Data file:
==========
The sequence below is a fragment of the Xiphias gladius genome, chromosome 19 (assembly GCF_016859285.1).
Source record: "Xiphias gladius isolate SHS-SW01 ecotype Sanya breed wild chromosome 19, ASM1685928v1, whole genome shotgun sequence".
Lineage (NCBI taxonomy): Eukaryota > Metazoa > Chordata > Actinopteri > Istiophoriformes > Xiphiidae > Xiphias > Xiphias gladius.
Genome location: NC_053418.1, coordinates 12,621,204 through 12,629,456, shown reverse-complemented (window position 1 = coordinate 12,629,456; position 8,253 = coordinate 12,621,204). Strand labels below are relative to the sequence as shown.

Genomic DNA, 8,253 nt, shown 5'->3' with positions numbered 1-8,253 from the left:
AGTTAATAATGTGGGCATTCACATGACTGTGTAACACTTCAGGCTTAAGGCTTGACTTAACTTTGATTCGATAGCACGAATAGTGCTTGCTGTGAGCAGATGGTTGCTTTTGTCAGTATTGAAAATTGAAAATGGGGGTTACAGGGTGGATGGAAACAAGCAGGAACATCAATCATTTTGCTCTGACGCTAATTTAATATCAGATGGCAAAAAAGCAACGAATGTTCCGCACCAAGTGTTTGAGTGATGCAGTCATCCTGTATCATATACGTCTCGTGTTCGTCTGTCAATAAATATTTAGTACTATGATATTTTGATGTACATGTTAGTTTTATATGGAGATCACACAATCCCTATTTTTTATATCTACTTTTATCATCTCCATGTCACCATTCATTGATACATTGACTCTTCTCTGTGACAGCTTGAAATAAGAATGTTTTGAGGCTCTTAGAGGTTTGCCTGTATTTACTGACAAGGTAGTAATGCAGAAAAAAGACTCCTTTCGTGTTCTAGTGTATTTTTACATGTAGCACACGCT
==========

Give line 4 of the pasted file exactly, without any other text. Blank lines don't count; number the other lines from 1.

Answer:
Genome location: NC_053418.1, coordinates 12,621,204 through 12,629,456, shown reverse-complemented (window position 1 = coordinate 12,629,456; position 8,253 = coordinate 12,621,204). Strand labels below are relative to the sequence as shown.